School of Engineering

Robert Wood, Dean; Larry Aamodt, Roger Baltrusch, Bryce Cole, Jon Cole, Carlton Cross, Laurel Dovich, Rob Frohne, Rodney Heisler, Curtis Nelson, Don Riley, Samuel Sih, Louie Yaw.

The engineering profession applies the principles of mathematics, science, economics, ethics, and social science to use the materials and forces of nature for the benefit of mankind. The fundamental objective of the School of Engineering is to provide its students with an engineering education of the highest possible caliber that will qualify them to enter directly the professional practice of engineering or advanced studies in engineering or other professional areas. Within its efforts to achieve this objective, the faculty is inherently dedicated to encouraging its students to develop a commitment to Christian principles of conduct in their personal and professional activities.
Degrees Offered. The Edward F. Cross School of Engineering offers curricula leading to two distinct degrees. The Bachelor of Science in Engineering (B.S.E.) degree is designed to prepare students to enter professional engineering practice and to provide undergraduate instruction that will serve as a strong foundation for graduate studies. The curriculum includes elective concentrations in civil, computer, electrical, and mechanical engineering. The B.S.E. degree is accredited by the Engineering Accreditation Commission of the Accreditation Board for Engineering and Technology, Inc., under the category of engineering.
The Bachelor of Science (B.S.) degree with a major in bioengineering is intended primarily for students planning to pursue advanced studies in bioengineering, medicine, dentistry, public health, or physiology. It is not designed for students desiring to enter directly into the practice of professional engineering following their undergraduate study.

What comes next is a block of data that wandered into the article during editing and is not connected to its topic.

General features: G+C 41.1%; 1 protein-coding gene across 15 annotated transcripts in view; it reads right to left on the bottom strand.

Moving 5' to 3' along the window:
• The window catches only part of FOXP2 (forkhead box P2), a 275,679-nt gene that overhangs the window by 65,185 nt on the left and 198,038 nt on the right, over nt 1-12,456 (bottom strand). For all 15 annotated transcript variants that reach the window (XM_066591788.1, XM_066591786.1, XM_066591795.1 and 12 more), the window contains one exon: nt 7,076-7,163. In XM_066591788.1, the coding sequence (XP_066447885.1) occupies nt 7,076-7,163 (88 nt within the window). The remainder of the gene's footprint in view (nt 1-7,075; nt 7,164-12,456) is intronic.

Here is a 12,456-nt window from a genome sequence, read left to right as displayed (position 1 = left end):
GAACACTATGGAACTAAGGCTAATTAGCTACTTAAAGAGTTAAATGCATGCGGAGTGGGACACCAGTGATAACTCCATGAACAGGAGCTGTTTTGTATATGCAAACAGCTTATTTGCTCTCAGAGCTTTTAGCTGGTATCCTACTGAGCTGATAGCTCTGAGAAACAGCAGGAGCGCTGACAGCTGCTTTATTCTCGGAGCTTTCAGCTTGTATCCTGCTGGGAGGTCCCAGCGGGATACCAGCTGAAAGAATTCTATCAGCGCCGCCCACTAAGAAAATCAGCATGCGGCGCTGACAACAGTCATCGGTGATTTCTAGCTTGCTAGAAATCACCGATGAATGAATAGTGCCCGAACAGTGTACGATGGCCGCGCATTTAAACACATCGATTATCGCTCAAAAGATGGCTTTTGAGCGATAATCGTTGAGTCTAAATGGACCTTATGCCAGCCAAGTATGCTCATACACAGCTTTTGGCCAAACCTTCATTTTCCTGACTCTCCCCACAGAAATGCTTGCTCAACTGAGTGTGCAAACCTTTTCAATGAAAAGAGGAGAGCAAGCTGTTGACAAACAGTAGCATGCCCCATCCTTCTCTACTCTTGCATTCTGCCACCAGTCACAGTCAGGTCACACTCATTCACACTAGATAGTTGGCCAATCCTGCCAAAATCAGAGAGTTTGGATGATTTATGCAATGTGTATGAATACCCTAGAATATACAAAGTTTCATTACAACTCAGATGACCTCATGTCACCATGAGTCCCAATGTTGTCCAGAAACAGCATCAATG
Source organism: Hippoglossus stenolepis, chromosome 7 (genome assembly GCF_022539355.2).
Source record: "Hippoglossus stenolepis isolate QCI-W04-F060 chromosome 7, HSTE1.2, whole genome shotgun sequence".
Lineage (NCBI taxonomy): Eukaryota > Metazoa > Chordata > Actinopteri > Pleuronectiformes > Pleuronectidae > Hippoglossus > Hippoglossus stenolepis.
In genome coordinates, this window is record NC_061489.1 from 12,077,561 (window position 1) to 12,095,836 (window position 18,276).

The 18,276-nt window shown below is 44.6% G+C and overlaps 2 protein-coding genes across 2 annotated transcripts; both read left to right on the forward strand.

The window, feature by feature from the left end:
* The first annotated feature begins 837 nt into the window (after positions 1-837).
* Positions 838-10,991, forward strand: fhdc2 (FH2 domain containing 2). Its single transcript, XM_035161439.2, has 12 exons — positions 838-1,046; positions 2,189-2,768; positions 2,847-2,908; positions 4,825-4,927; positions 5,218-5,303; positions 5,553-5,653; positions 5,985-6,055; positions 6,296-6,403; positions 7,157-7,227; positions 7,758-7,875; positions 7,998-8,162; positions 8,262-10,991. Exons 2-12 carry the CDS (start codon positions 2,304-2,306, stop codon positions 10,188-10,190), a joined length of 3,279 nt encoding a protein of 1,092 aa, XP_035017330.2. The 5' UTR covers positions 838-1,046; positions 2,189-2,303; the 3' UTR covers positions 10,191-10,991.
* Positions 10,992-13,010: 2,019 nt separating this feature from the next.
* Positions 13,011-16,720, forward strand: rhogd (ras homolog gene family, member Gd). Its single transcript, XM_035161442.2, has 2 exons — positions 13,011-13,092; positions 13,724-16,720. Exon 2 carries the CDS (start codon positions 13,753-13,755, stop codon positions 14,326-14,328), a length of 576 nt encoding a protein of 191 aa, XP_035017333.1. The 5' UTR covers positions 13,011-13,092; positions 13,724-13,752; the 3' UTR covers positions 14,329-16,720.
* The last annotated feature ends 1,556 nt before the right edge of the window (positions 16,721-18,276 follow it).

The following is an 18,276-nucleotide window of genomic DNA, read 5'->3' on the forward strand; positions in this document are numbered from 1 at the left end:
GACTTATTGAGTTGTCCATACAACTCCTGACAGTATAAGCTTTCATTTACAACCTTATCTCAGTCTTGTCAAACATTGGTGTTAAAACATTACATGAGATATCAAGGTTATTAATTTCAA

For architectural studies see the Preprofessional Programs: Architecture in this bulletin.
Admission Requirements. Requirements for admission to the School of Engineering are 40 semester credits of English, 10 semester credits of laboratory science, 30 semester credits of mathematics (beyond general mathematics), and 20 semester credits of history. The mathematics background should include algebra, geometry, and trigonometry. Prospective engineering students are encouraged to prepare themselves broadly by taking as many additional courses as possible in high school mathematics, English, science, social studies, and humanities. Studies in foreign languages and the practical arts are also valuable.
Students with entrance deficiencies may be admitted. However, such deficiencies must be removed before the beginning of the sophomore year. Students who present a transcript of previous successful studies at another approved college or university may be admitted with advanced standing.
Admission to engineering studies is normally made only in September. However, students may be admitted in January or March provided that an acceptable program can be scheduled.
Affiliation Program. North American Seventh-day Adventist colleges and universities are affiliated with Walla Walla College under a program that allows students to complete the first one or two years of engineering instruction at any participating institution and then complete degree requirements at Walla Walla College. Each affiliated campus has an engineering coordinator appointed to provide the necessary guidance to insure a smooth transition from the affiliated campus to Walla Walla College. Details of this program can be obtained from the Dean of the School of Engineering.

The department offers these degrees and majors.

* ENGINEERING (Bachelor of Science in Engineering)
* CONCENTRATION: Civil Engineering (53-54 credits)
* CONCENTRATION: Computer Engineering (52 credits)
* CONCENTRATION: Electrical Engineering (48 credits)
* CONCENTRATION: Mechanical Engineering (37 credits)
* MAJOR IN BIOENGINEERING (Bachelor of Science)